The system endures
Since Alexander’s book was published, no major criminal justice reform has been implemented, and America continues to lead the world incarceration rankings. Its prisons are known for human rights abuses, from shackling pregnant women (even during delivery) to forcing prisoners to endure extreme heat (and sometimes die from it). It practices solitary confinement for long periods under horrific conditions, and even forces prisoners to share cells designed for solitary use, leading to predictable results.
Barack Obama was succeeded by a far-right reactionary with open sympathies for white nationalists and other despicable groups. Indeed, Donald Trump ran a playbook “law and order” campaign frequently employing racist stereotypes, primarily targeting immigrants. After losing the popular vote by millions, he was swept into office by an electoral system that was designed to boost slave-owning states’ voting power based on how many slaves they owned.
The new Attorney General, Jeff Sessions, is keen to reboot the War on Drugs once more, and has already reinstated harsher sentences for low-level drug offenses. For-profit prisons, police militarization and civil forfeiture are en vogue again. Together, these measures ensure that mass incarceration will be with us for years to come. And by pardoning indisputably racist, vile and criminal Sheriff Joe Arpaio, Donald Trump himself has sent a clear message about his expectations from law enforcement.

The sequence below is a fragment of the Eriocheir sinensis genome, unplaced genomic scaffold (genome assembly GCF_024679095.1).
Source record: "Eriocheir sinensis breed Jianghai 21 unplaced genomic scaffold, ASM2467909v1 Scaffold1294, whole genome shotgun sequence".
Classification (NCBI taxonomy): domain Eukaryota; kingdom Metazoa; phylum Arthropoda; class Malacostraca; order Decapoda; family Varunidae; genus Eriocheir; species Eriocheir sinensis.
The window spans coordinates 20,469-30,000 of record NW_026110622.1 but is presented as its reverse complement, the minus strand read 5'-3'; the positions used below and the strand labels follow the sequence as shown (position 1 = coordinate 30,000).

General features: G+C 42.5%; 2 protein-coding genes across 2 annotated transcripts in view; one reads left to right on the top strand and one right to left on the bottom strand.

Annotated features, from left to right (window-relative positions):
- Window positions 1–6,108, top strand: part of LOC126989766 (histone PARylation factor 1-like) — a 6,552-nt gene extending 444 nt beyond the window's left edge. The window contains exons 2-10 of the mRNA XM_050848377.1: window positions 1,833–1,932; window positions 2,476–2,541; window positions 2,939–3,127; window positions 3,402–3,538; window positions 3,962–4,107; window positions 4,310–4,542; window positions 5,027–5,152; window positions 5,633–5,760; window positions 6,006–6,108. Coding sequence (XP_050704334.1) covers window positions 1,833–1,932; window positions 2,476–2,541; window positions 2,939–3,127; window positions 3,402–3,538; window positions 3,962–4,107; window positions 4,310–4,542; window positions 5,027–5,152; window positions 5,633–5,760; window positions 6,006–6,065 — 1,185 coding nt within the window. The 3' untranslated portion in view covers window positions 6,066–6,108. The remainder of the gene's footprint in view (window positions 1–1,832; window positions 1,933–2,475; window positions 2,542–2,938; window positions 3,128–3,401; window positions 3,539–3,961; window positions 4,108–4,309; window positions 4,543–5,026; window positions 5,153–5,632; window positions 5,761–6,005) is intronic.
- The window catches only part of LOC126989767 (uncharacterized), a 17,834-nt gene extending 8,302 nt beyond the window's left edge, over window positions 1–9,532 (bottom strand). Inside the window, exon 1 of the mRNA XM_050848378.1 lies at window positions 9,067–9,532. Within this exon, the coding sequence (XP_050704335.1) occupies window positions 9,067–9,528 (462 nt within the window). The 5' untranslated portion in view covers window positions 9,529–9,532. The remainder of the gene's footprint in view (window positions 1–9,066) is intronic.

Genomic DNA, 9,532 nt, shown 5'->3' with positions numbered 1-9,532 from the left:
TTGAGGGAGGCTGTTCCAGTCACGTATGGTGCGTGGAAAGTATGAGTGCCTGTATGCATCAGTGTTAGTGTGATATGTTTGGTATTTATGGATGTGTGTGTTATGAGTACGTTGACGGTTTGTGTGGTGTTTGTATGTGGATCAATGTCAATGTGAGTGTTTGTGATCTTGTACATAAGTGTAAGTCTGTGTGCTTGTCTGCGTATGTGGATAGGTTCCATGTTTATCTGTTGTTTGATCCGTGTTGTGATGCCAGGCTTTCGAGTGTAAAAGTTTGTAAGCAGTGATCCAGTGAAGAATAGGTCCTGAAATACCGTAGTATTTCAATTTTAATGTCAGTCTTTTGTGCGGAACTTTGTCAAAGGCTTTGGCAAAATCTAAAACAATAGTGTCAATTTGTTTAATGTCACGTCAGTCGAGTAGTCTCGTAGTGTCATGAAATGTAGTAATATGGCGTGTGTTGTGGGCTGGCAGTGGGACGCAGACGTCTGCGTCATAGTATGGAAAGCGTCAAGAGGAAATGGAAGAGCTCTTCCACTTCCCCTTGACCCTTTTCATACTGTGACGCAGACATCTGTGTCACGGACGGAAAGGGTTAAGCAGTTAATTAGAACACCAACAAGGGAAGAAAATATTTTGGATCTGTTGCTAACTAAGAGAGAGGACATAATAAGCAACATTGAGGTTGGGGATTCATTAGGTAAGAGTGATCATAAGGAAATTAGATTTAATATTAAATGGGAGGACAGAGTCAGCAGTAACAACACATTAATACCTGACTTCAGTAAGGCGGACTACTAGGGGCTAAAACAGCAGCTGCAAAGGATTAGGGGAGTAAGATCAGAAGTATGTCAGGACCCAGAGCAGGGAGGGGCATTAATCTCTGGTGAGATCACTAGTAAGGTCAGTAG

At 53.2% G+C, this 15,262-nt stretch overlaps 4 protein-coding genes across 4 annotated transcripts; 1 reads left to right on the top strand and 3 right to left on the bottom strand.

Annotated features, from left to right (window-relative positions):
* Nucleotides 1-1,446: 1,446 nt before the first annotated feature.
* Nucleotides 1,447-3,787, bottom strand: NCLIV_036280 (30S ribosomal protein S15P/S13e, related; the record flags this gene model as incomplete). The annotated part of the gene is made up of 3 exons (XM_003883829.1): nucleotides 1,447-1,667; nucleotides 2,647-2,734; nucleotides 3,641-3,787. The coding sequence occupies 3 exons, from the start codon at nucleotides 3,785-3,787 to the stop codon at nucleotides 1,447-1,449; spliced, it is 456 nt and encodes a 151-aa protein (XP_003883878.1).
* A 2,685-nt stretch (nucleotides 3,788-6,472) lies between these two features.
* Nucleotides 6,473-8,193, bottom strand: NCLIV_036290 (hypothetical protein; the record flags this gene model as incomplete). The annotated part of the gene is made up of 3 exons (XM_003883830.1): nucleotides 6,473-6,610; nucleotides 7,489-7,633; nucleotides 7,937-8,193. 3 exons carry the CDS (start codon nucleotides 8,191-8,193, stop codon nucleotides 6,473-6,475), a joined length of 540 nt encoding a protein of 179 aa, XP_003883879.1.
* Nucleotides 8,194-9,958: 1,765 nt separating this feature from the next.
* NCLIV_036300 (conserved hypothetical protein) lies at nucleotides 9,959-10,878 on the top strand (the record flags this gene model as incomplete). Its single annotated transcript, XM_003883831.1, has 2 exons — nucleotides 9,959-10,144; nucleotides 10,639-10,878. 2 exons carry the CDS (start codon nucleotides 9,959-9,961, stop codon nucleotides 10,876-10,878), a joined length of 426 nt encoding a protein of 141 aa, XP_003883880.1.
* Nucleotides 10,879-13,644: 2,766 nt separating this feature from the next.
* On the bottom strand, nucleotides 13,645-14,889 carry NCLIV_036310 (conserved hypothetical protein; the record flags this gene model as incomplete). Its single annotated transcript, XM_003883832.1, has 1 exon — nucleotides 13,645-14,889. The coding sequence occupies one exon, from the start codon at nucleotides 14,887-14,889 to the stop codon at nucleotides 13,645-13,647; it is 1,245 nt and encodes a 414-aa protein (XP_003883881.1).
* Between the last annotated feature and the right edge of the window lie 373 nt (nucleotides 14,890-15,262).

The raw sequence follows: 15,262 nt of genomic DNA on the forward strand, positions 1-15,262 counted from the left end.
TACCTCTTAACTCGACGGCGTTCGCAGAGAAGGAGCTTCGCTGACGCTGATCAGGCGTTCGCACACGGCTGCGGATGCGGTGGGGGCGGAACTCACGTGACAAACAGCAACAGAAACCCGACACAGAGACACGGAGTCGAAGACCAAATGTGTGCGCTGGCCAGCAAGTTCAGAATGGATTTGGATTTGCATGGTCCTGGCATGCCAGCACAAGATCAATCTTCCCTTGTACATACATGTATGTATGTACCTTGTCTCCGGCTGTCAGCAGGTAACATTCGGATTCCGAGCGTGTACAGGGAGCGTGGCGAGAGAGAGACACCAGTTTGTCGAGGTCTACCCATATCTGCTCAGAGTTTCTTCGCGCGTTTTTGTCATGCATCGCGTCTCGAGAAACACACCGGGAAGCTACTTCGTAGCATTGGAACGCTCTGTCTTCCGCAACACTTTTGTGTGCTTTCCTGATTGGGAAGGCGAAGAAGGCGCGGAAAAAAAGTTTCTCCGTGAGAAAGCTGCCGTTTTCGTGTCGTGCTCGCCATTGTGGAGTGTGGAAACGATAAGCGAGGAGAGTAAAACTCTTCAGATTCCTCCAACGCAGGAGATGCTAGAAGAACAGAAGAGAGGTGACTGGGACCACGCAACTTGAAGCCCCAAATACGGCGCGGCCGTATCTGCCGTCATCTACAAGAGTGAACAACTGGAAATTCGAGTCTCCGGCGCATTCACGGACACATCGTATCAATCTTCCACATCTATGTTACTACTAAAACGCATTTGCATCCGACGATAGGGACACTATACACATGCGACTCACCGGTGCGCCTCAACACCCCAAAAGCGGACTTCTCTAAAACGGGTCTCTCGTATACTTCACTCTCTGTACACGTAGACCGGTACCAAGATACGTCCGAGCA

An essential guide to an ugly reality
New developments notwithstanding, seven years after the first edition, Alexander’s book remains an essential guide to uncovering the reality of America’s new system of racial control. It is a difficult, painful read, but it opens our eyes to the scale and severity of this challenge.
Though written by a legal scholar, Alexander is critical of tunnel vision and the “NGO-ization” of liberation movements. Indeed, if you previously thought that the US Supreme Court is on the side of moral progress, this book will convince you that it all too frequently simply bolsters the prevailing systems of control. Though Alexander advocates no specific political philosophy, she endorses broad movement-based politics in the spirit of Martin Luther King Jr. (including his frequently forgotten Poor People’s Campaign).
Alexander’s scholarship has predictably been questioned by people invested in the status quo, but it is rock solid. When looking at attempted “rebuttals”, be sure you’ve actually read her entire book (she anticipates many responses), and that you’re familiar with the “stock and flow” distinction.
Also note that Alexander does not explore in-depth the connection between the drug war and violence; other scholars have demonstrated that drug-related violence is the inevitable byproduct of aggressive prohibition politics. Johann Hari’s Chasing the Scream about the drug war, while not as rigorous as Alexander’s work, is an easy read and very complementary (see my review).
Finally, while The New Jim Crow is well-sourced, it uses statistics primarily to underscore its key points; for extensive charts and data, see sites like the Sentencing Project, Vera, the Drug Policy Alliance, and the Brennan Center.